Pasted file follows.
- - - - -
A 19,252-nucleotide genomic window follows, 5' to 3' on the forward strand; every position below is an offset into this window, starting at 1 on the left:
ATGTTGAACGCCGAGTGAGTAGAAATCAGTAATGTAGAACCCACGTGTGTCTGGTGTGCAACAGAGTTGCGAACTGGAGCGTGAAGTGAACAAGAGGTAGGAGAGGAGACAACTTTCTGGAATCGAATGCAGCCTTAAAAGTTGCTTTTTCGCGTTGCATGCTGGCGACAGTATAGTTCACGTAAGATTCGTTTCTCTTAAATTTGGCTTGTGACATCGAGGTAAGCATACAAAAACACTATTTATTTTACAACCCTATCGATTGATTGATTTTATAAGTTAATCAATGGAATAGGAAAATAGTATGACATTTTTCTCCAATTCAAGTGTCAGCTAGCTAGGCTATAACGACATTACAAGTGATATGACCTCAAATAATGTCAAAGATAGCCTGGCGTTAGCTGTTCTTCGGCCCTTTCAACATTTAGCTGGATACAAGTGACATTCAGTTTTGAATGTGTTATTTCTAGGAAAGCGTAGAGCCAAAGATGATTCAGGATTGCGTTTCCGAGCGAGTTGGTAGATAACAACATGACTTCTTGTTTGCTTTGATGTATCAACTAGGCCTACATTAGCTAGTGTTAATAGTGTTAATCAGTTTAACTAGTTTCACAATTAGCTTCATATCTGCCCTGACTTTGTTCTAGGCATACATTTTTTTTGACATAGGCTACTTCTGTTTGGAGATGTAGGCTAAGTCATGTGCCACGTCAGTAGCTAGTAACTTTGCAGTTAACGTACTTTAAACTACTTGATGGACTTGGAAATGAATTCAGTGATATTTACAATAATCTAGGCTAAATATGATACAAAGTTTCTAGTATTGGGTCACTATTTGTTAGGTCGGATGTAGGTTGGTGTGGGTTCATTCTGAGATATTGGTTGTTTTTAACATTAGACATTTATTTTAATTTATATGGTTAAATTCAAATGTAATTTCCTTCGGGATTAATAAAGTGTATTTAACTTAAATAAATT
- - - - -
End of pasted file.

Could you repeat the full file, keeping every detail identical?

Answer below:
A 19,252-nucleotide genomic window follows, 5' to 3' on the forward strand; every position below is an offset into this window, starting at 1 on the left:
ATGTTGAACGCCGAGTGAGTAGAAATCAGTAATGTAGAACCCACGTGTGTCTGGTGTGCAACAGAGTTGCGAACTGGAGCGTGAAGTGAACAAGAGGTAGGAGAGGAGACAACTTTCTGGAATCGAATGCAGCCTTAAAAGTTGCTTTTTCGCGTTGCATGCTGGCGACAGTATAGTTCACGTAAGATTCGTTTCTCTTAAATTTGGCTTGTGACATCGAGGTAAGCATACAAAAACACTATTTATTTTACAACCCTATCGATTGATTGATTTTATAAGTTAATCAATGGAATAGGAAAATAGTATGACATTTTTCTCCAATTCAAGTGTCAGCTAGCTAGGCTATAACGACATTACAAGTGATATGACCTCAAATAATGTCAAAGATAGCCTGGCGTTAGCTGTTCTTCGGCCCTTTCAACATTTAGCTGGATACAAGTGACATTCAGTTTTGAATGTGTTATTTCTAGGAAAGCGTAGAGCCAAAGATGATTCAGGATTGCGTTTCCGAGCGAGTTGGTAGATAACAACATGACTTCTTGTTTGCTTTGATGTATCAACTAGGCCTACATTAGCTAGTGTTAATAGTGTTAATCAGTTTAACTAGTTTCACAATTAGCTTCATATCTGCCCTGACTTTGTTCTAGGCATACATTTTTTTTGACATAGGCTACTTCTGTTTGGAGATGTAGGCTAAGTCATGTGCCACGTCAGTAGCTAGTAACTTTGCAGTTAACGTACTTTAAACTACTTGATGGACTTGGAAATGAATTCAGTGATATTTACAATAATCTAGGCTAAATATGATACAAAGTTTCTAGTATTGGGTCACTATTTGTTAGGTCGGATGTAGGTTGGTGTGGGTTCATTCTGAGATATTGGTTGTTTTTAACATTAGACATTTATTTTAATTTATATGGTTAAATTCAAATGTAATTTCCTTCGGGATTAATAAAGTGTATTTAACTTAAATAAATT